Protesters in Barcelona demand united Spain

Protesters in Barcelona demand united Spain

Protesters in Barcelona demand united Spain

Played behind closed doors, in protest at the handling of the referendum by the Spanish authorities, the match will not be the only aspect of Catalan football to feel the impact of the referendum. Culturally, the unique culture and language of 7.5 million Catalonians has not been duly respected by the Spanish state.

Most stories about him focus nearly exclusively on his seemingly total immersion in politics, although he has been married since 2000 to a fellow journalist, Ms Marcela Topor, from Romania. He said this in an interview with El Pais.

"Besides Catalans, there are thousands of men and women from all corners of Spain who have come to tell their Catalan companions that they are not alone", said Llosa, who took on Spanish citizenship in addition to that of his native Peru in 1993.

Some protesters called for the region's separatist president Carles Puigdemont to go to jail for holding a vote on independence in defiance of the Spanish government and courts.

"The unity of Spain can not be voted on or negotiated - it must be defended", read one sign in the crowd.

Others called for dialogue.

It's a threat that's not taken lightly, especially since the Spanish authorities' interference in the region's referendum, which Spain's Prime Minister had ruled illegal, saw about 900 Catalans bloodied by rubber bullets and batons.

In a defiant challenge to plans by Catalonia's regional government to unilaterally declare independence, hundreds of thousands of people flooded the streets of Barcelona in a surprising outpouring of Spanish unity.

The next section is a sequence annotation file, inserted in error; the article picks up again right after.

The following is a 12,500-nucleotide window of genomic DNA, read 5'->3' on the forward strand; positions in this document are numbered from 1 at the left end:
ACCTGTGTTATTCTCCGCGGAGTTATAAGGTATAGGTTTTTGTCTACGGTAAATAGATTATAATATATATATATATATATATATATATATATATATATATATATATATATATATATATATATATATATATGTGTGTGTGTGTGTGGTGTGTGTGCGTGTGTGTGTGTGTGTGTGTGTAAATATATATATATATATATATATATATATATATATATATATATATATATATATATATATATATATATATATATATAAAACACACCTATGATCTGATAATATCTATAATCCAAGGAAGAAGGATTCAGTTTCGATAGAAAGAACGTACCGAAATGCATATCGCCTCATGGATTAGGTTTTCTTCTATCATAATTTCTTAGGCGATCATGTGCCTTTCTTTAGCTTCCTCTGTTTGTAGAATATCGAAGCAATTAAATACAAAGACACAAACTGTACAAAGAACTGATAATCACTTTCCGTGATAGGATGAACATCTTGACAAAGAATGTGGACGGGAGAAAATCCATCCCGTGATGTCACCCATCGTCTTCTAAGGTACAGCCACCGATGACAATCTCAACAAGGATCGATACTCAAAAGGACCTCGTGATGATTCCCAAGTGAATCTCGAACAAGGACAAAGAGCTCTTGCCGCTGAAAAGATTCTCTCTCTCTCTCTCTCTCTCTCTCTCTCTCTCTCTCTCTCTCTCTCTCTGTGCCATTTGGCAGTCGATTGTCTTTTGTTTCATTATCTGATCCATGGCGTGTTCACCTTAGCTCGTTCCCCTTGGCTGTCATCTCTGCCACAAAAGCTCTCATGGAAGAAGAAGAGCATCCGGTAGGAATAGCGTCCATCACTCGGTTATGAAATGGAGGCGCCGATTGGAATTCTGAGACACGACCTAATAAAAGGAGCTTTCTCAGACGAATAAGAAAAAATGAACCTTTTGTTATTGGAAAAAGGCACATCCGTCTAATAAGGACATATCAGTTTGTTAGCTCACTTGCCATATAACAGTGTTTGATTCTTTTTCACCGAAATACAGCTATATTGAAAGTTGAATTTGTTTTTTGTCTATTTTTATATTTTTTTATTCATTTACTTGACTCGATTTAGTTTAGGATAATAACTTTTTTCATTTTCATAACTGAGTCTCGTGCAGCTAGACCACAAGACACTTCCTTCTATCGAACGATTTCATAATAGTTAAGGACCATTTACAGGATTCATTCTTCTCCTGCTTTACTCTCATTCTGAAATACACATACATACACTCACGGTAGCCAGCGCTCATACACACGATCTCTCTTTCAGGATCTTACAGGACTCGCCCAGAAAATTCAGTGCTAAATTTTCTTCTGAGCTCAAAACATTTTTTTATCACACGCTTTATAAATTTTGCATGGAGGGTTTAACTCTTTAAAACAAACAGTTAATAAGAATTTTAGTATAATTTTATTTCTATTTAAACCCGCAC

Sensing that force may not stop Catalonia from attempting to declare independence, Spanish Prime Minister, Mariano Rajoy, is seriously considering the use constitutional powers to remove Catalonia's autonomous status.

"This is producing a social rupture in Catalonia and this has to be resolved through dialogue, never via unilateralism", Jose Manuel Garcia, 61, an economist who attended the protest dressed in white said.

"It would be ideal if I didn't have to resort to drastic measures". Catalonia's top two banks announced they were relocating their headquarters to other parts of Spain because of financial uncertainty if there is an independence declaration.

Because the leaders of the catalans need to think about "what they intend to do" of the declaration of independence unilateral, continues the journal.

He said that if Catalan leaders declared independence in the coming days, he hoped the police and army intervene.

Numerous people involved in the organization of the vote were activists aligned with the Assemblea Nacional Catalana, the main grassroots secessionist group that counts 40,000 members and another 40,000 sympathizers.

When queried about Madrid's possible response if Catalonia indeed declares independence, he said that it would handle the situation in line with its constitution, even though the European Union has underlined that the use of force is not the way to handle this situation.

However, the rest of Spain strongly opposes any separation.

Spanish police caused worldwide shock by beating voters in the October 1 referendum.

The Spanish government stepped up economic pressure on the Catalan government on Friday by passing a law to make it easier for companies to move their operations around the country, potentially dealing a blow to the regions finances.

"Passion can be risky when it moves fanaticism and racism". "The worst of all, the one that has caused the most ravages in history, is nationalist passion", he added.

The turnout was just 43 percent of eligible voters as Catalans who prefer to remain in Spain largely boycotted the polls. Nonetheless, they said 2.2 million votes were cast, with 90 percent in favor of independence.

The vote was not held according to official electoral standards as there were no regular voter lists, electoral commission or observers.

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